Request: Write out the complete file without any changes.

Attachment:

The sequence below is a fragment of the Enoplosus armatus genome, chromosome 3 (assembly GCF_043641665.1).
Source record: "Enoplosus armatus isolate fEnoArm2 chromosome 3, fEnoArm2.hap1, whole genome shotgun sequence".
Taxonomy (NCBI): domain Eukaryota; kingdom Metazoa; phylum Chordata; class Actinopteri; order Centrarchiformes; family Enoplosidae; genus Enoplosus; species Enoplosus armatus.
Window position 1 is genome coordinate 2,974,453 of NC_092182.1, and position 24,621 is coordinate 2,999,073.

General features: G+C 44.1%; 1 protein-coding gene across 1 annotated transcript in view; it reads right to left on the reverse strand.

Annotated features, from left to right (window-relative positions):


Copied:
The sequence below is a fragment of the Enoplosus armatus genome, chromosome 3 (assembly GCF_043641665.1).
Source record: "Enoplosus armatus isolate fEnoArm2 chromosome 3, fEnoArm2.hap1, whole genome shotgun sequence".
Taxonomy (NCBI): domain Eukaryota; kingdom Metazoa; phylum Chordata; class Actinopteri; order Centrarchiformes; family Enoplosidae; genus Enoplosus; species Enoplosus armatus.
Window position 1 is genome coordinate 2,974,453 of NC_092182.1, and position 24,621 is coordinate 2,999,073.

General features: G+C 44.1%; 1 protein-coding gene across 1 annotated transcript in view; it reads right to left on the reverse strand.

Annotated features, from left to right (window-relative positions):